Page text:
Tag Archive | revolution class

Shouting down the Guru

Once upon a time, i taught a class on revolution.  It was not a history class, it was a design class.  What we discovered was that you could only be a revolutionary in a field that you were passionate about, thus part of the class was about focusing on what the students cared most deeply about.

Another part of the class was about looking at power relations and disassembling them where possible, including the power relationship between teachers and students.  Part of what we did to rebalance the power relationship was practice having the students in the first class yell “bullshit!” at the teachers.


This was not just a one-off cutesy exercise, it was an invitation for the entirety of the class.  Whenever what the teachers were doing was boring or irrelevant to a student, we asked them to yell this at us.  In response we would change the trajectory of the class.  Sometimes the yelling student would take over leading the class (my favorite).  Sometimes the teachers would listen to their critique, offer something different and if was acceptable we would do that instead.  A few times we went out and played capture the flag in downtown Charlottesville where the class was held.  A couple times we ended class early.

Perhaps every fourth or fifth class someone would yell bullshit at us.  We never ignored it.


Photoshop rendition of Ruth, circa 2015

Students grow up. Ruth was one of my favorites. She was upbeat and clever despite having an impossible home situation. After she graduated she became a teacher of the class for a while.

She joined a spiritual community and found herself critical of the teachings of the spiritual leader of the group.  One day during the daily teachings of the master, when the students were supposed to be quietly listening, she realized that what he was saying was nonsense.  She yelled “Bullshit” at the guru and left the group.

There is no greater reward to being a teacher than feeling your “lessons” were applied.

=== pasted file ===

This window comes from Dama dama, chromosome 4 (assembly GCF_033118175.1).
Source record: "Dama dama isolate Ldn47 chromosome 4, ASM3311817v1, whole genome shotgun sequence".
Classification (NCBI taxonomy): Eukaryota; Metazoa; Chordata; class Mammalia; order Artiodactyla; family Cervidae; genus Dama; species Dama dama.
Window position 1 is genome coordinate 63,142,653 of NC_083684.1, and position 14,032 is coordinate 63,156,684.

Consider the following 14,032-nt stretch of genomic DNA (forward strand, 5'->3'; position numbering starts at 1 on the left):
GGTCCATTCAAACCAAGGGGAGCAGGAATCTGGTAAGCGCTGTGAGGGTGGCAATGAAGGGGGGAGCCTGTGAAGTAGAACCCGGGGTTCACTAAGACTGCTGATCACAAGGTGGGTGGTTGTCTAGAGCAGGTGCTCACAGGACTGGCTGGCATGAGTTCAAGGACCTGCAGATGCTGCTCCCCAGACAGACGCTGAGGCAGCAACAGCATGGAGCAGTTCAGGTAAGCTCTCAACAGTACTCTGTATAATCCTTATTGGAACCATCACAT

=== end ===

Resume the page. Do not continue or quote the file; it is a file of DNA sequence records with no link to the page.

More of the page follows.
Some Gurus are better than others


Class Reunion

The best job i ever had was teaching the revolution class at LEC.

And over the dozens of kids i worked with over 5 years, the one i was most worried about was Ian.  Ian was an angry punk who ran afoul of the law several times before he was 18.  Stupid shit, spray painting a car, riding his bike on the roof of buildings.  I appreciated his spirit and doubted his tactics.  I knew i was going to lose some students to rougher futures and possibly short ones – Ian seemed destine for a rough road.  Not long after he graduated he moved away and we drifted out of touch.

ian circa timeless

I ran into Ian in a converted garage bar in Cville, when i went out with fellow LEC grads Hayden (Corb’s son) and Ruth (former student and LEC teacher).  Ian was studying fine arts by day and working as a bartender at night at a vaguely interesting sounding place in Philly.  He was studying older painting techniques, some of which he had employed on making a sign for the bar we met in.  He was also working with Occupy Philly.

the new sign for the garage bar made in Philly circa 2012

He talked about is organizing there.  About working at first with principally white privileged activists who had never been arrested before and thought the police were their friends.  He worked to bring in the new black panther party and folks from MOVE (which was famously bombed by the Philly police).  I asked if the black panthers were open to a mufti-cultural movement (since my last two experiences with them at large protests were of them being homophobic and racist).  Ian told me black panther and Philly political death row prisoner Mumia Abu Jamal had encouraged these groups to work with occupy.

He spoke of 40% of Philly being abandoned and Occupy helping evicted folks return to their homes. He spoke about protestors arresting police and leaving them handcuffed.

I told Ian that Sara and other Cville Occupy kids has been impressed with and inspired by the Philly Action Team that came down and trained last October.  Ian told me he was part of that team

And then he want on a little rant about how the LEC revolution class had changed his life by giving him the radical self reliance orientation and critical of the system thinking.  He spoke as a quirky, confident organizer.

iconic from ian’s FB photo

And he very much remains an angry punk running afoul of the law. And is my hero for it.